AbstractsLanguage, Literature & Linguistics

A grammar of Papapana with an investigation into language contact and endangerment

by Ellen Louise Smith

Institution: University of Newcastle
Degree: PhD
Year: 2015
Keywords: language contact; language endangerment; language documentation; grammatical description; Oceanic languages
Record ID: 1041539
Full text PDF: http://hdl.handle.net/1959.13/1059853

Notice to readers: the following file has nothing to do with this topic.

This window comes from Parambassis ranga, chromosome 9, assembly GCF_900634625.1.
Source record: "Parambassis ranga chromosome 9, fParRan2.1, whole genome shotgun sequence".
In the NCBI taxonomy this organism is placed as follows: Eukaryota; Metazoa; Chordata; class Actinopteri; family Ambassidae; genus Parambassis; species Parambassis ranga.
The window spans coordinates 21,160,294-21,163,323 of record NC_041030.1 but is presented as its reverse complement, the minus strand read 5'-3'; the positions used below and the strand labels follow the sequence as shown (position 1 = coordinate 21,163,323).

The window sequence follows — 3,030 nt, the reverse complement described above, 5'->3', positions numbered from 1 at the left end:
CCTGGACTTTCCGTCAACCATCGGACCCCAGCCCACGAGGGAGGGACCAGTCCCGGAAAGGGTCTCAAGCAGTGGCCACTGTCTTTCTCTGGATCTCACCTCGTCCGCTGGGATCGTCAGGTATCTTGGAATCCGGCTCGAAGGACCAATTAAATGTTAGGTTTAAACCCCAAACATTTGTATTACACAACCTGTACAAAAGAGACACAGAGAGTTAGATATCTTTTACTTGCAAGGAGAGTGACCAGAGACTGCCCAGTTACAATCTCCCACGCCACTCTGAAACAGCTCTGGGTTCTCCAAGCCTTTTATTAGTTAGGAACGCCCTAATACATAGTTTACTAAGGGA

Research Doctorate - Doctor of Philosophy (PhD) This thesis provides a descriptive grammar and investigation into language contact phenomena in Papapana, a virtually undescribed and undocumented, highly endangered Northwest Solomonic (Oceanic, Austronesian) language spoken by 106 fluent speakers in Bougainville, Papua New Guinea. The grammar describes the language on various levels, including phonology, morphology and syntax in noun phrases and the verb complex, and syntax at the clause- and sentence-level. Typologically unusual features of Papapana include its patterns of verbal inflectional reduplication and inverse-number marking in the noun phrase, while other interesting features include its postverbal subject-indexing, which interacts with reduplication or mode markers to express a range of functions. This thesis also investigates language contact phenomena in the Papapana speech community, specifically contact-induced grammatical change, and language shift and endangerment. As a precursor to these topics, it describes in detail the demographic, geographical, historical, cultural and sociolinguistic context within which the language is spoken. Papapana displays a partial shift from left-headed to right-headed typology, especially evident in its clause orders, obliques and possessive constructions, and argued to be the result of contact with neighbouring non-Austronesian languages. The final chapter investigates why and to what extent Papapana is an endangered language; it examines motivations for language shift to the official creole language Tok Pisin in Papua New Guinea and in the Papapana community, and applies and critically evaluates ethnolinguistic vitality assessment frameworks. This thesis makes a significant contribution to future comparative linguistic and typological research by writing the first comprehensive grammatical description of Papapana while the opportunity to do so remains. The study of language contact is the first detailed account of the linguistic and sociolinguistic effects of the complexities of language contact in the Northwest Solomonic subgroup, and contributes more generally to research on language contact and language endangerment.